People on trains are rude

March 12, 2015 § Leave a comment

A percentage of people who travel on trains seem to have undergone some sort of personality bypass. A perfectly decent person who wouldn’t think twice about apologising if they bumped into you in the street suddenly becomes warrior-like when they commute. But, I think we all know many commuters are in a category of their own – I’m really talking about the rest of the train passenger population. The non-peak traffic lot.

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I was travelling overground to Paddington the other day and a fair few people were standing for a fair few stops. Did they have to? No. But to get a seat they’d have had to have asked seated passengers to move their bags/hats/books/lunch from the adjacent seat.

Unbelievably, rather than risk ‘upsetting’ said seated passengers they remained standing but – much worse, in my books – not one of the seated passengers made any effort to remove their bag/hat/book/lunch to free up a seat.

Then you’ve got the ‘feet-on-the-seat’ people. This annoys me so much I choose to sit in the two-seater arrangements because passengers can’t stretch their feet on it from an opposite seat. I know it sounds grumpy but if you’re wearing anything half-decent you don’t want your bum to look dirty and dusty thanks to the grime that’s been wiped off from the bottom of somebody’s shoe.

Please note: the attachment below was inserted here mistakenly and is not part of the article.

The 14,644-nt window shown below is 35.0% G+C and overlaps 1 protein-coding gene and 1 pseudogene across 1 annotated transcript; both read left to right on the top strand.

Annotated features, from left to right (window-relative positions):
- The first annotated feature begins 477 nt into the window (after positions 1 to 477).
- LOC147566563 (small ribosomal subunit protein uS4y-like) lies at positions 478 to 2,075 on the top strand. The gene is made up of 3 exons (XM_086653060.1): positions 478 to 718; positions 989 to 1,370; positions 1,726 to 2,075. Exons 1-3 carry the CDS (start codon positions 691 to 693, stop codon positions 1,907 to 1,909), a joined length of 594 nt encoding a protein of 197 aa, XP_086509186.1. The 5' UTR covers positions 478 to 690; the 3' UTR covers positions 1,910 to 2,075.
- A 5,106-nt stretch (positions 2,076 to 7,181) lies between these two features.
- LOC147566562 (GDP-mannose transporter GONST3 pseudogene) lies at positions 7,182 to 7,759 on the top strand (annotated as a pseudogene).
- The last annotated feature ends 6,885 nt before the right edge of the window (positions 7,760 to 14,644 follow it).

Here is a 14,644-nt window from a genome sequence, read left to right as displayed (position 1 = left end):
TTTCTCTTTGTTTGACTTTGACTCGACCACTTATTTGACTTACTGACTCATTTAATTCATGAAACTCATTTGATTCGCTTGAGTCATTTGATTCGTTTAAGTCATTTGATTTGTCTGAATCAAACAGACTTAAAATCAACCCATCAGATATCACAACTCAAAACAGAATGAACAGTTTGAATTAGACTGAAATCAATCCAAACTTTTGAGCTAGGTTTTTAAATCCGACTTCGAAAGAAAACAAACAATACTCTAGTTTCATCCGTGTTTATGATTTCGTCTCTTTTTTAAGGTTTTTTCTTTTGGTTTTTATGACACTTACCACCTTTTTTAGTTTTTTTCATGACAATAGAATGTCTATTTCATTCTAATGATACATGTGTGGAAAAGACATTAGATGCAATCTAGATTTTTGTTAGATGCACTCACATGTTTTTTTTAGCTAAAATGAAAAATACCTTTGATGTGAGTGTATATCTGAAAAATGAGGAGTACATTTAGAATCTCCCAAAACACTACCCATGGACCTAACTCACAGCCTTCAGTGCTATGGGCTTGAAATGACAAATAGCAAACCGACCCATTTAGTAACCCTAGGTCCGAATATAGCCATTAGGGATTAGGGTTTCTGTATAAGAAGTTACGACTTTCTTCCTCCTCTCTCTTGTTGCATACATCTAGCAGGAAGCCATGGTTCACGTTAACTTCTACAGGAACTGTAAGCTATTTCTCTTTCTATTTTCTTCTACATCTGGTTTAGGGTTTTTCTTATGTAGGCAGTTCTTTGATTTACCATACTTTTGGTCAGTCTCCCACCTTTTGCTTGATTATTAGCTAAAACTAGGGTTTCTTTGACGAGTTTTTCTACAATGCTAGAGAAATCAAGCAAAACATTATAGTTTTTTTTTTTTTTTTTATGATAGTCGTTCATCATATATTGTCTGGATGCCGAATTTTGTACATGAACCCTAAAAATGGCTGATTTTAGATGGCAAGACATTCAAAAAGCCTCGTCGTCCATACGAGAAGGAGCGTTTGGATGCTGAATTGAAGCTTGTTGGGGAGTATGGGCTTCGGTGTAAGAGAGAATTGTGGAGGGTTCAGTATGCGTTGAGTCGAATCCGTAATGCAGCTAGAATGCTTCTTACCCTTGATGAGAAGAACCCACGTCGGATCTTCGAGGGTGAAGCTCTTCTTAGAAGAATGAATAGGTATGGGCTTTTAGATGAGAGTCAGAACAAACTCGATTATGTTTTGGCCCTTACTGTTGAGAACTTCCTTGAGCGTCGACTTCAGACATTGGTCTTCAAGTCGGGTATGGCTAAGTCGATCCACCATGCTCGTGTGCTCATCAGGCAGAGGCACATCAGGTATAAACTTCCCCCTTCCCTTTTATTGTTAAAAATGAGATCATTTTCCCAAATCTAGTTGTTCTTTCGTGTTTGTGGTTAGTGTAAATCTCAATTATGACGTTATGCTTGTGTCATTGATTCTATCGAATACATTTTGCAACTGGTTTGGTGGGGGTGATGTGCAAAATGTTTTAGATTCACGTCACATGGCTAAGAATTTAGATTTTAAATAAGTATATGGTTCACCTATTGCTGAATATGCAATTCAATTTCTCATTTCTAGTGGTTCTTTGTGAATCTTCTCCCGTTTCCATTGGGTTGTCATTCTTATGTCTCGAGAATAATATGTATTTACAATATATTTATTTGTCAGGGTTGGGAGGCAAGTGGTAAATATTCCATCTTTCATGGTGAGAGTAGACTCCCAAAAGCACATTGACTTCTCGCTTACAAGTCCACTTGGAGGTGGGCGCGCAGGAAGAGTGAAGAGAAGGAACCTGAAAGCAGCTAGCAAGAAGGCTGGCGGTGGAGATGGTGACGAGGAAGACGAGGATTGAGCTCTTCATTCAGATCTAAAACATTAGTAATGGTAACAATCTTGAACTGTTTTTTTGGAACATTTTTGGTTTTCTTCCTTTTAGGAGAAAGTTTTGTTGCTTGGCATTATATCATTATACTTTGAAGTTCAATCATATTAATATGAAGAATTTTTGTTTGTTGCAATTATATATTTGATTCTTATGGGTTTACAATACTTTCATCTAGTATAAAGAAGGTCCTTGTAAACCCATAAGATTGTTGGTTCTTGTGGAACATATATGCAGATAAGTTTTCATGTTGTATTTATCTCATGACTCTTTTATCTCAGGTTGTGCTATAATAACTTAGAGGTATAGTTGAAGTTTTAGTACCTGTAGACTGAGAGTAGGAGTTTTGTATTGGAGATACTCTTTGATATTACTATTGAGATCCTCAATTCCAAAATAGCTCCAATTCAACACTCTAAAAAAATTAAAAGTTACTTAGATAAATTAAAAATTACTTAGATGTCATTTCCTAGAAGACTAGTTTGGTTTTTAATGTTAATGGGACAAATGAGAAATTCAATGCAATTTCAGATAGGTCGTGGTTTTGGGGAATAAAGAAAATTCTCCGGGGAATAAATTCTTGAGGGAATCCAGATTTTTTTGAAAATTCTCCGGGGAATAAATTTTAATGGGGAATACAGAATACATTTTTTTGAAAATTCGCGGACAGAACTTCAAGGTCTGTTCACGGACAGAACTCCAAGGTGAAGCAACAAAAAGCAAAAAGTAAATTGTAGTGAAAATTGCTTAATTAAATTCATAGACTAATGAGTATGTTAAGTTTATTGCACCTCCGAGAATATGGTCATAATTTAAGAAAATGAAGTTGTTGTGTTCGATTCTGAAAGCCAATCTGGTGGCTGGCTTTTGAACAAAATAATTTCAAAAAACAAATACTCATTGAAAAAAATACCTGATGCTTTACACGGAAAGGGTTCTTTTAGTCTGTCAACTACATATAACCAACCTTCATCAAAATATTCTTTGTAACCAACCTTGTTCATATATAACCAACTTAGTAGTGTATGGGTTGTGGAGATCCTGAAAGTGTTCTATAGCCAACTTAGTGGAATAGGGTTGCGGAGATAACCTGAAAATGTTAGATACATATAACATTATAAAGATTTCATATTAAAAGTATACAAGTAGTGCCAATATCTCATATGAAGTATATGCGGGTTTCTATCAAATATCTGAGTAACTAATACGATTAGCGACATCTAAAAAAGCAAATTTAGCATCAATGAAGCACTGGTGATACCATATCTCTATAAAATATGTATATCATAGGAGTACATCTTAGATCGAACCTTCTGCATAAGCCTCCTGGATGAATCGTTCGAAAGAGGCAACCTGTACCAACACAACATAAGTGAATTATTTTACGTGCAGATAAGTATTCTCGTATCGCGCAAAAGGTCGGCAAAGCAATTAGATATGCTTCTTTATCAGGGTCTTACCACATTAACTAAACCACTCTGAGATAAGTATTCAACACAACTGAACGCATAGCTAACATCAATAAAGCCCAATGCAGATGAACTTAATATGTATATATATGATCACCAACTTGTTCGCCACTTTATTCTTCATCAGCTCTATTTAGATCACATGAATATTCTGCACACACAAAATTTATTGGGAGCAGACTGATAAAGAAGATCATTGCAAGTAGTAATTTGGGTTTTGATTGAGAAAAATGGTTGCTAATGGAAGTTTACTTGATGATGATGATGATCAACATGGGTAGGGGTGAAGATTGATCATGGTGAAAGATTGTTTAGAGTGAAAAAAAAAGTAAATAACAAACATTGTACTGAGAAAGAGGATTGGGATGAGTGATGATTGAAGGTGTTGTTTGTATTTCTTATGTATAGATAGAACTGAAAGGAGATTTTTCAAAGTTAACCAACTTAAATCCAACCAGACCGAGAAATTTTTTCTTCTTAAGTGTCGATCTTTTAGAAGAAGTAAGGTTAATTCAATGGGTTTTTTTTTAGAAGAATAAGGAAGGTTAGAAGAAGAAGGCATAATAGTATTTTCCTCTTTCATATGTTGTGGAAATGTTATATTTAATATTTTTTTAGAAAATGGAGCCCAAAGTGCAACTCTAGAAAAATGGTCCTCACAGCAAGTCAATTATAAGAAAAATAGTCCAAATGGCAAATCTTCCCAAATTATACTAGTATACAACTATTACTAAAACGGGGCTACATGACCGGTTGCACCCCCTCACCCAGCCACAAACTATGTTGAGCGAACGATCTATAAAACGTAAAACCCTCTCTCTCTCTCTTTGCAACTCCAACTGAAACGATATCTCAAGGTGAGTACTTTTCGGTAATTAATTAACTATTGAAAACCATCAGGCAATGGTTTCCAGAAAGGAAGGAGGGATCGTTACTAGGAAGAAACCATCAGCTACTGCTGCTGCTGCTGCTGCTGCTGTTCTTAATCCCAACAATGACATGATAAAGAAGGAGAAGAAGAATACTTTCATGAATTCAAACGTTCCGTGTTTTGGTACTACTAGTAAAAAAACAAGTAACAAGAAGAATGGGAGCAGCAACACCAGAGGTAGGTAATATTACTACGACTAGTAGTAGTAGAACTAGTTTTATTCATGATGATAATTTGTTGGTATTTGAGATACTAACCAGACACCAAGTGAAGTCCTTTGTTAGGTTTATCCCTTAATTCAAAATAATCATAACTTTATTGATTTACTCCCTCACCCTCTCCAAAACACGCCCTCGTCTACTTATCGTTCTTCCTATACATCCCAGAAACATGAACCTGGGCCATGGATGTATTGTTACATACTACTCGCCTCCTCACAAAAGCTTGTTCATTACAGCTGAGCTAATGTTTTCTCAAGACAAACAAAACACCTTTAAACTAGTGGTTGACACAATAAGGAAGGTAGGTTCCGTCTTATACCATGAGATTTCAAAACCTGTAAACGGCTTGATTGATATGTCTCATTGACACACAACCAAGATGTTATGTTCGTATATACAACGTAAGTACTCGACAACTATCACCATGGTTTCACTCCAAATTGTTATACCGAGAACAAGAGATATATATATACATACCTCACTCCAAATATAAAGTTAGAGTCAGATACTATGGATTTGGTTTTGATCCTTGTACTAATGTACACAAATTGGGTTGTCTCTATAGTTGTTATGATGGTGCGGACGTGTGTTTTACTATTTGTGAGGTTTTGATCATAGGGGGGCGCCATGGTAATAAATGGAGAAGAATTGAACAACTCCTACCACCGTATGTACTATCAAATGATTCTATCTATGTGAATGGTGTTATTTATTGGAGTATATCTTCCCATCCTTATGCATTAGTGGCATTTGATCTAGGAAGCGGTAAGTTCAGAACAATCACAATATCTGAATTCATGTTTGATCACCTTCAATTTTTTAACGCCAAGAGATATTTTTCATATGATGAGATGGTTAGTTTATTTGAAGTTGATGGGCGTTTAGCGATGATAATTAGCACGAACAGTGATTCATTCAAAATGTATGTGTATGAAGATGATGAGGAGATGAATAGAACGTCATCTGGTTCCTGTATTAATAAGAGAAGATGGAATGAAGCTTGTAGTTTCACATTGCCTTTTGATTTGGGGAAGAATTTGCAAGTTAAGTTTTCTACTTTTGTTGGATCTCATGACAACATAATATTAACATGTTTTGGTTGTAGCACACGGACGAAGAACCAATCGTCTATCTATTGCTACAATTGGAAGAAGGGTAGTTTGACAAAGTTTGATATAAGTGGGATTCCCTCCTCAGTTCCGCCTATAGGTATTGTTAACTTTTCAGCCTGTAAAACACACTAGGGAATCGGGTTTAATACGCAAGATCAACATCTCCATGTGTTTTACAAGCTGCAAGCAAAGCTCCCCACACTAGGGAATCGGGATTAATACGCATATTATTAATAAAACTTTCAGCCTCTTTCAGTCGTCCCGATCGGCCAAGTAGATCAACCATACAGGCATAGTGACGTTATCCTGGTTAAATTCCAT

I just came home on a busy train from Ealing Broadway where an immaculately-dressed man stank out the carriage chomping though a smelly pasty and then not-so-secretly crumpled up the paper bag it had come in and crushed it underfoot on the floor – not far from the litter bin. Bet they expect more of him in the board room….

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Of course, there are even helpful notices to guide you in the direction of being polite: suggesting you offer a seat to someone who’s less able to stand. They don’t work either. Quite a few years ago I was standing and carrying my baby daughter while a carriage-full of seated passengers did what passengers do best – look everywhere but at each other. After a shaky few minutes, tottering, I asked if anyone minded giving us their seat. I’ve never seen everyone in a carriage stand up so quickly!

 

 

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